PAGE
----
The forty-year-old government employee, Mohammad Abdullah, waited for years for this moment when the blessed month of Ramadan begins, which comes after decisive talks and consultations between the parties to the conflict, the most important of which was the dialogue sponsored by the Sultanate of Oman. Many news outlets talked about this particular consultation given the significant files it tackled, especially the file of the payment of a large part of the salaries of civil servants which was agreed to take place before the month of Ramadan.
However, the month of fasting commenced, dispelling the hopes of Muhammad, who works as a teacher in the education sector, and whose salaries have been suspended, like other civil servants, since the beginning of 2017.
Abdullah says to "Khuyut" that: "Many people, especially those of us working in the education sector, were optimistic about the news that accompanied the consultations between the parties to the conflict, specifically regarding the issue of paying public sector salaries, and we thought that Ramadan would come this year while we celebrate receiving our salaries after a long time of interruption, but for astonishment, only half-salary was issued by the government of Sana’a.”
Abdullah touches on an important issue in this regard, which is the talk of many citizens who are surprised at how the Sana’a authority dealt with this issue, saying: “The Ansar Allah (Houthis) authority fails to find serious solutions to improve living conditions and address the issue of salaries, while spending billions Riyals through the Zakat Authority as aid, assistances, etc.
We used to welcome the holy month of Ramadan with great eagerness, and with most of our basic needs provided before my husband, our only breadwinner, passed away.” His presence in the house - according to her speech - was a source of safety for her and her children in light of the solidarity and social support that prevailed in society, but now - She believes - everyone needs help.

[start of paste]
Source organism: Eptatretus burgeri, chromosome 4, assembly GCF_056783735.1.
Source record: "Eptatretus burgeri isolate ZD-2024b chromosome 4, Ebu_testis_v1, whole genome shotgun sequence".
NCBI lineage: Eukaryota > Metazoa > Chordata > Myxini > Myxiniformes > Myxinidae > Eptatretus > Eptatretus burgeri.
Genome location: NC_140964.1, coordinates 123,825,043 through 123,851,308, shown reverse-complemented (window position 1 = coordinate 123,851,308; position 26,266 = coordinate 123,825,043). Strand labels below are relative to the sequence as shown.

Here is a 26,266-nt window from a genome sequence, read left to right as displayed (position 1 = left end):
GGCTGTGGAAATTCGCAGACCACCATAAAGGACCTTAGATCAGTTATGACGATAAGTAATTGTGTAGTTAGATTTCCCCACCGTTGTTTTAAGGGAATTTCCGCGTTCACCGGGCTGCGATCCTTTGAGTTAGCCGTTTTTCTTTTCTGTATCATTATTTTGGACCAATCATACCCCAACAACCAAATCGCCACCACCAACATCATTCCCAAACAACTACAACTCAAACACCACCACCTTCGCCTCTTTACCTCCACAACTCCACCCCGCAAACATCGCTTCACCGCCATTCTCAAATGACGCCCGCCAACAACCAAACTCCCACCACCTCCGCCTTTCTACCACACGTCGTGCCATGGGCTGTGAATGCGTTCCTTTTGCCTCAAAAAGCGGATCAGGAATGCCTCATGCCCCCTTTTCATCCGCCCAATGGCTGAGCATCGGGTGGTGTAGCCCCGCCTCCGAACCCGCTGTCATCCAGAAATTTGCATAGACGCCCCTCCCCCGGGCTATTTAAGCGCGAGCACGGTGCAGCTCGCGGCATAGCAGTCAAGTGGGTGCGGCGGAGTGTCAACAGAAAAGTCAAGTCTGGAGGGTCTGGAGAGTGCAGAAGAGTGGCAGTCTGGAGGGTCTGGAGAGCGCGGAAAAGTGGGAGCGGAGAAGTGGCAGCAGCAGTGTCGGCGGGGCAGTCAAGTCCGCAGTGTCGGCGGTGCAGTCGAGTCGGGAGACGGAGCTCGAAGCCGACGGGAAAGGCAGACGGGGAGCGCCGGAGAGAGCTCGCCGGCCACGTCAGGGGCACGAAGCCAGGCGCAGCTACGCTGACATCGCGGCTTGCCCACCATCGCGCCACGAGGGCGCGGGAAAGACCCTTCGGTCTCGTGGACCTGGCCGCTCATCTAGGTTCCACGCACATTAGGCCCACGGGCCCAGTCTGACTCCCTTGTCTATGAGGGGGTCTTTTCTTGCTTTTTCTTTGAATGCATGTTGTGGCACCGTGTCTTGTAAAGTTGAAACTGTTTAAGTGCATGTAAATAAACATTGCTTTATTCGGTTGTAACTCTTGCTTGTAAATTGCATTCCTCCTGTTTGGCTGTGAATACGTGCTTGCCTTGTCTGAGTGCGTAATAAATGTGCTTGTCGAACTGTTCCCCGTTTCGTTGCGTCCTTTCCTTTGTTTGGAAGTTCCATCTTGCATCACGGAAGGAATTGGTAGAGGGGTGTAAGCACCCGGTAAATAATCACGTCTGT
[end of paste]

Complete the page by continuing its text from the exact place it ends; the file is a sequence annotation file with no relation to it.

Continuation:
This prompted this teacher to leave the morning assembly at the school where he works and stand in a long queue of people who receive humanitarian aids; he believes that the government could have spent these large sums as monthly salaries, whose positive impact will be reflected on every home, especially these days, with the advent of the month of Ramadan.
Hard life and tough consequences
Yemenis suffer from difficult and tragic living conditions exacerbated from year to year due to the war and conflict that has been ongoing in the country for nearly nine years, in light of severe economic crises and deteriorating living conditions affecting all segments of the population. Consequently, thousands of people became unable to provide the most important food needs, especially during the month of Ramadan, which usually witnesses an increase in the level of food consumption that always accompanied by a significant rise in the prices of various commodities and basic food items.